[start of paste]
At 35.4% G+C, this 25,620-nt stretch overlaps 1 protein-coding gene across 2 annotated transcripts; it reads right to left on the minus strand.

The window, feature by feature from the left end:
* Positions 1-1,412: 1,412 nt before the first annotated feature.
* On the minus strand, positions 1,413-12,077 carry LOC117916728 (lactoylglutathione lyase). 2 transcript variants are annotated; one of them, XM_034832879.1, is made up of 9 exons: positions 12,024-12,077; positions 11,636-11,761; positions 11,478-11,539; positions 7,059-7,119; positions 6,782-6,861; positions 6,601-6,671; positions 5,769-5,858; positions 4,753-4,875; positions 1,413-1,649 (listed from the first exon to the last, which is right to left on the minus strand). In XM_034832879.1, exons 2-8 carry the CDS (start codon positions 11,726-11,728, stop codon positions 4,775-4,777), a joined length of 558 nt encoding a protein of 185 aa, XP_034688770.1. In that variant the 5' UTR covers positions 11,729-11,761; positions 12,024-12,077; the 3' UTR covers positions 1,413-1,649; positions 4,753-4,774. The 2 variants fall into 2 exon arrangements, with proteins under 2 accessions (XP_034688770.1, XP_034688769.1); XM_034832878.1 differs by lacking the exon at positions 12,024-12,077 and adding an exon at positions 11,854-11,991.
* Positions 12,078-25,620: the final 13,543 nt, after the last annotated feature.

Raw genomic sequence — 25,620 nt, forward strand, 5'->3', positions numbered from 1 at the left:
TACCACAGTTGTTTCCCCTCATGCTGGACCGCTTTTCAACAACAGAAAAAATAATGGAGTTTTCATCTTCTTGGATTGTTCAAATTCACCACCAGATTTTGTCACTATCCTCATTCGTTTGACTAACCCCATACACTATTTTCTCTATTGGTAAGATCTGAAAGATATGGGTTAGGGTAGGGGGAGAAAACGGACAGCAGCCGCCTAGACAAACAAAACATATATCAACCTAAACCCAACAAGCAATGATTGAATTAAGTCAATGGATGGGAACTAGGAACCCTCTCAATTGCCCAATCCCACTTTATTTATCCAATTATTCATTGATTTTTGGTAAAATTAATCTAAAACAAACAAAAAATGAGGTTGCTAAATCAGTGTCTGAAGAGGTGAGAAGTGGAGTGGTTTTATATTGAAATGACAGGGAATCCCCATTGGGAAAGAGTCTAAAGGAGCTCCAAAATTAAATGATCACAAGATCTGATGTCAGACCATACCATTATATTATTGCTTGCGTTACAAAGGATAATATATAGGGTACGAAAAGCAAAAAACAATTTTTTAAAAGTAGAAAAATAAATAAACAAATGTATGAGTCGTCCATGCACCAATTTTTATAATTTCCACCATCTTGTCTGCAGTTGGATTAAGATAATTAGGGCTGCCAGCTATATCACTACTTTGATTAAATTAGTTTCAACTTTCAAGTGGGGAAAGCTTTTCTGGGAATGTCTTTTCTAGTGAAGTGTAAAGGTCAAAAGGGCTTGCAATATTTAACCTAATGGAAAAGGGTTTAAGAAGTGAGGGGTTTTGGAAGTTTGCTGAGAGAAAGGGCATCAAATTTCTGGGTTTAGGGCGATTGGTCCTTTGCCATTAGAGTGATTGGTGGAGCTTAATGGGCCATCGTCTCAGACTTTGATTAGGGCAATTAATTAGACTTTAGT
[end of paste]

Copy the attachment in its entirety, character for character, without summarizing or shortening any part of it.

At 35.4% G+C, this 25,620-nt stretch overlaps 1 protein-coding gene across 2 annotated transcripts; it reads right to left on the minus strand.

The window, feature by feature from the left end:
* Positions 1-1,412: 1,412 nt before the first annotated feature.
* On the minus strand, positions 1,413-12,077 carry LOC117916728 (lactoylglutathione lyase). 2 transcript variants are annotated; one of them, XM_034832879.1, is made up of 9 exons: positions 12,024-12,077; positions 11,636-11,761; positions 11,478-11,539; positions 7,059-7,119; positions 6,782-6,861; positions 6,601-6,671; positions 5,769-5,858; positions 4,753-4,875; positions 1,413-1,649 (listed from the first exon to the last, which is right to left on the minus strand). In XM_034832879.1, exons 2-8 carry the CDS (start codon positions 11,726-11,728, stop codon positions 4,775-4,777), a joined length of 558 nt encoding a protein of 185 aa, XP_034688770.1. In that variant the 5' UTR covers positions 11,729-11,761; positions 12,024-12,077; the 3' UTR covers positions 1,413-1,649; positions 4,753-4,774. The 2 variants fall into 2 exon arrangements, with proteins under 2 accessions (XP_034688770.1, XP_034688769.1); XM_034832878.1 differs by lacking the exon at positions 12,024-12,077 and adding an exon at positions 11,854-11,991.
* Positions 12,078-25,620: the final 13,543 nt, after the last annotated feature.

Raw genomic sequence — 25,620 nt, forward strand, 5'->3', positions numbered from 1 at the left:
TACCACAGTTGTTTCCCCTCATGCTGGACCGCTTTTCAACAACAGAAAAAATAATGGAGTTTTCATCTTCTTGGATTGTTCAAATTCACCACCAGATTTTGTCACTATCCTCATTCGTTTGACTAACCCCATACACTATTTTCTCTATTGGTAAGATCTGAAAGATATGGGTTAGGGTAGGGGGAGAAAACGGACAGCAGCCGCCTAGACAAACAAAACATATATCAACCTAAACCCAACAAGCAATGATTGAATTAAGTCAATGGATGGGAACTAGGAACCCTCTCAATTGCCCAATCCCACTTTATTTATCCAATTATTCATTGATTTTTGGTAAAATTAATCTAAAACAAACAAAAAATGAGGTTGCTAAATCAGTGTCTGAAGAGGTGAGAAGTGGAGTGGTTTTATATTGAAATGACAGGGAATCCCCATTGGGAAAGAGTCTAAAGGAGCTCCAAAATTAAATGATCACAAGATCTGATGTCAGACCATACCATTATATTATTGCTTGCGTTACAAAGGATAATATATAGGGTACGAAAAGCAAAAAACAATTTTTTAAAAGTAGAAAAATAAATAAACAAATGTATGAGTCGTCCATGCACCAATTTTTATAATTTCCACCATCTTGTCTGCAGTTGGATTAAGATAATTAGGGCTGCCAGCTATATCACTACTTTGATTAAATTAGTTTCAACTTTCAAGTGGGGAAAGCTTTTCTGGGAATGTCTTTTCTAGTGAAGTGTAAAGGTCAAAAGGGCTTGCAATATTTAACCTAATGGAAAAGGGTTTAAGAAGTGAGGGGTTTTGGAAGTTTGCTGAGAGAAAGGGCATCAAATTTCTGGGTTTAGGGCGATTGGTCCTTTGCCATTAGAGTGATTGGTGGAGCTTAATGGGCCATCGTCTCAGACTTTGATTAGGGCAATTAATTAGACTTTAGT